#4: How Are Medical Facilities Licensed in Colorado?

If you are a consumer and you are following this blog, you may wonder which facilities  can call themselves “Urgent Care” and or “Emergency Room.”  The laws vary from state-to-state, but here’s what you need to know in Colorado.

Licensure of Urgent Care Clinics 

In the state of Colorado, the Health Facilities and Emergency Medical Services Division (HFEMSD) of the Colorado Department of Public Health and Environment (CDPHE) oversees licensing of healthcare facilities.[1]

Urgent care clinics do not meet the definition of facility type under HFEMSD; therefore urgent care clinics in Colorado are not required to be licensed by the Colorado Department of Public Health and Environment and, as we mentioned in Blog Post #2, the use of the term “urgent care” is unregulated in Colorado.

Urgent care clinics are essentially regulated as a private physician’s office. Licensure comes under each individual center’s providers’ licensure, which is issued by the Colorado Department of Regulatory Agencies (DORA). Only the medical providers employed by an urgent care clinic are licensed, not the facility itself. Urgent care clinics are not held to the same regulations as FSERs, but do require their on-staff providers to be licensed for medical practice. 

Although urgent care clinics are not licensed as facilities, specific services offered by the facility may be regulated. For example, if an urgent care clinic offers laboratory testing or has a portable X-ray machine on-site, permits are required for those services.

Licensure of Free-Standing Emergency Rooms 

As mentioned above, the Health Facilities and Emergency Medical Services Division (HFEMSD) of the Colorado Department of Public Health and Environment (CDPHE) oversees licensing of healthcare facilities[2]; therefore, FSERs are licensed as community clinic emergency centers (CCEC) and are one of the facility types subject to regulation.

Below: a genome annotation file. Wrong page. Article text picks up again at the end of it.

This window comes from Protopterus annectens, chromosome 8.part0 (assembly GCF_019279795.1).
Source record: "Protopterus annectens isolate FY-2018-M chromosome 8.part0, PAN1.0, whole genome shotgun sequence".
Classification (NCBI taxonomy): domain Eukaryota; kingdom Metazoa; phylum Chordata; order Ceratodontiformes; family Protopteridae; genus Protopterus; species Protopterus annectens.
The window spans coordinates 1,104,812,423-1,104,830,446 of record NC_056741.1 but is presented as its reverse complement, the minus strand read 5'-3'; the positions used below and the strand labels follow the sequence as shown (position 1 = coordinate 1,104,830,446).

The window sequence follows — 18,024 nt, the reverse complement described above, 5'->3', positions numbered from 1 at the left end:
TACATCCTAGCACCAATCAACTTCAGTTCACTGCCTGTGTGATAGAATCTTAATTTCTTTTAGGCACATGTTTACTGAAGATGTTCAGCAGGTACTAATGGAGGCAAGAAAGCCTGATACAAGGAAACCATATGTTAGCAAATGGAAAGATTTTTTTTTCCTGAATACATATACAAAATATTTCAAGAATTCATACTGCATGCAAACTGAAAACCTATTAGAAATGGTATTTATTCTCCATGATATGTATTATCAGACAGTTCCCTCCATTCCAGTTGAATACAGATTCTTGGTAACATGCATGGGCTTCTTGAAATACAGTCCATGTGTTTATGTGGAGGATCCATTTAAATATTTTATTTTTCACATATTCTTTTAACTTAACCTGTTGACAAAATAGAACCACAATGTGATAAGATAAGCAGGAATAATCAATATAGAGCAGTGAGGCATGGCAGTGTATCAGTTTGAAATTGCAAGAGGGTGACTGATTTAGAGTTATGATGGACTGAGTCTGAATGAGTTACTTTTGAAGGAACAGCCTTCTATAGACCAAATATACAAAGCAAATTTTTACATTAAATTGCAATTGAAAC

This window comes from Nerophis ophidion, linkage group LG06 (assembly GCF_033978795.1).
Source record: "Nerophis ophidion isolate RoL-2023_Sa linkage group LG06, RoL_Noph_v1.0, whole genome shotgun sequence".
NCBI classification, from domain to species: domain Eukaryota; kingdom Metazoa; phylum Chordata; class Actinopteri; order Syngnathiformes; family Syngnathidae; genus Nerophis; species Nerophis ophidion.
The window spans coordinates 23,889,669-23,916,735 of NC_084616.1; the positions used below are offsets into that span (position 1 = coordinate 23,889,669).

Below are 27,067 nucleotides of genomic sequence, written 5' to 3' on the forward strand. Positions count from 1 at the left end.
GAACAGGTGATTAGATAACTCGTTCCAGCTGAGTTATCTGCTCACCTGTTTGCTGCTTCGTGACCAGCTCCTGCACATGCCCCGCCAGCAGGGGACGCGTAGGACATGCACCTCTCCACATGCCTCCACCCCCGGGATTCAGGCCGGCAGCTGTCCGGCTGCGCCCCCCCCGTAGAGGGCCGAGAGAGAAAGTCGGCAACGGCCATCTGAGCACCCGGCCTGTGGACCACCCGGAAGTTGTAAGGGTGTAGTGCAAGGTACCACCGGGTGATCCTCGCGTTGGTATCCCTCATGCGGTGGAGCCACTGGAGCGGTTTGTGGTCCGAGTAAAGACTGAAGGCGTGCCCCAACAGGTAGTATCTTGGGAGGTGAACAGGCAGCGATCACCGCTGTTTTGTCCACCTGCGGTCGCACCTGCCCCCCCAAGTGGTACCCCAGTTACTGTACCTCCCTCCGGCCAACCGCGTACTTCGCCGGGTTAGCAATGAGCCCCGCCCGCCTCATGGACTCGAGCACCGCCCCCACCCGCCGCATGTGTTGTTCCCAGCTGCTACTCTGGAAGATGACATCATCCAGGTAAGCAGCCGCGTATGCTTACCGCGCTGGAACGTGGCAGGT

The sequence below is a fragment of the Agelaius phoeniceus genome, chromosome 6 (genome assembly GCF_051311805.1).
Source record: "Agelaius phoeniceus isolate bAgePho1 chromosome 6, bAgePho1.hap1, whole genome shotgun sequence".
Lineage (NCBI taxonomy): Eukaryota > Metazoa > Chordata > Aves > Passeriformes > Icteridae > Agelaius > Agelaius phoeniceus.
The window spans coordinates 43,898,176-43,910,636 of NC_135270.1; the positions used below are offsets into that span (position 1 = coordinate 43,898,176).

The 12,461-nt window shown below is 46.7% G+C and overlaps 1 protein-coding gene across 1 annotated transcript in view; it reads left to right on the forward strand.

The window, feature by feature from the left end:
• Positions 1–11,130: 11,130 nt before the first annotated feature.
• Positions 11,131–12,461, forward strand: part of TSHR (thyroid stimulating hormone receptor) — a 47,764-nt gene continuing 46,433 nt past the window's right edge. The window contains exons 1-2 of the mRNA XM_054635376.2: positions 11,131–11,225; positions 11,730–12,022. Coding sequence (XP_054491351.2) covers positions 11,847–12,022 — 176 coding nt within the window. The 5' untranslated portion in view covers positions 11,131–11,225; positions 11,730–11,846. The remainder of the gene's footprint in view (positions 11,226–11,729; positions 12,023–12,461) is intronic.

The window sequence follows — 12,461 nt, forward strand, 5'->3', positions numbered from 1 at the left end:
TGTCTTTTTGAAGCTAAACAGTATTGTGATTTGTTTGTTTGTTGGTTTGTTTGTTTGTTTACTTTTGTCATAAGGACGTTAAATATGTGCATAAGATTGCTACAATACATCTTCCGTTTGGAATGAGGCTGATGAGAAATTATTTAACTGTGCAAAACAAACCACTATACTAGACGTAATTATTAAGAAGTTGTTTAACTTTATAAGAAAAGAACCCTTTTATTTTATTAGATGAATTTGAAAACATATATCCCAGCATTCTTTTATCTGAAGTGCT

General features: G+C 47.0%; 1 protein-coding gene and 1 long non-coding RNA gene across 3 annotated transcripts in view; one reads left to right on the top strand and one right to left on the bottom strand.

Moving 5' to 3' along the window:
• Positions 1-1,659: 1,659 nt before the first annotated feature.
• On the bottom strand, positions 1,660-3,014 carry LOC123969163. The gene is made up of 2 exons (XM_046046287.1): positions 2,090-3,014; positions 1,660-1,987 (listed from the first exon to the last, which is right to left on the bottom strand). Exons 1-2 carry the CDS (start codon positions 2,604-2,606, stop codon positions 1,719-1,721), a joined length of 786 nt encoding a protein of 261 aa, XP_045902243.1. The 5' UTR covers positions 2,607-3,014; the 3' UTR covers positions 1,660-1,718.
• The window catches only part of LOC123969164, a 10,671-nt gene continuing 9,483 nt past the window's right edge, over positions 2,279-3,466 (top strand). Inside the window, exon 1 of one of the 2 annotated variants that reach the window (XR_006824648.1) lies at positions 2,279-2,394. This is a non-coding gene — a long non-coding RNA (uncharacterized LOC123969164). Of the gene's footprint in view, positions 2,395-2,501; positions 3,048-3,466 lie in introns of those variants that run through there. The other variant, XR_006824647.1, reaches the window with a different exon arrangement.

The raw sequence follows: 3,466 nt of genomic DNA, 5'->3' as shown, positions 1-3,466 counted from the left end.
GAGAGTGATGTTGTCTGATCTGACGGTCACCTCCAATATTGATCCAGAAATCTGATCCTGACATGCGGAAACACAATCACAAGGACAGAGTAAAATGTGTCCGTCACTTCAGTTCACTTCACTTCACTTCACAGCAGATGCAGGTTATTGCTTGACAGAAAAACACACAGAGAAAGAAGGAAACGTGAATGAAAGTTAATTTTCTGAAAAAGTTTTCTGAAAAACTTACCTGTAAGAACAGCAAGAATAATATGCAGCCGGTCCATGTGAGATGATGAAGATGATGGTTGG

In Colorado, FSERs must be licensed because they may be affiliated with hospitals, which are licensed and regulated.[3],

[4]Conclusion 

While this information about licensing may seem very technical, and you may not be interested, you DO have a right to know.  We hope this information will help you “know where to go” if the need arises.

 

For more in-depth information on required standards and liability insurance of licensed healthcare facilities in Colorado, see the HFEMSD Manual (2011)[5] and the CDPHE Standards for Hospitals and Health Facilities (2009).[6]

 

[1] Colorado Department of Public Health and Environment. (2012). How to get licensed/certified. Retrieved from https://www.colorado.gov/pacific/sites/default/files/HF_Licensure-Certification-Process-Flowchart.pdf Accessed February 3, 2016.

[2] Colorado Department of Public Health and Environment. (2012). How to get licensed/certified. Retrieved from https://www.colorado.gov/pacific/sites/default/files/HF_Licensure-Certification-Process-Flowchart.pdf Accessed February 3, 2016.

[3] T. Miller, personal communication, February 11, 2016.

 

[4] See 6 CCR 1001-1 Chap 9 2.101.

 

[5] Colorado Department of Public Health and Environment; Health Facilities and Emergency Medical Services Division Policy Manual. (2011). Policy-licensure. Financial responsibility compliance requirements: Health Care Availability Act; and, federal grantees (Community clinics and community clinics/emergency centers) deemed covered under the Federal Tort Claims Act). Retrieved from https://www.colorado.gov/pacific/sites/default/files/HF_Health-Care-Availability-Act-Policy.pdf  Accessed February 5, 2016.

[6] https://www.colorado.gov/pacific/cdphe/standards-hospitals-and-health-facilities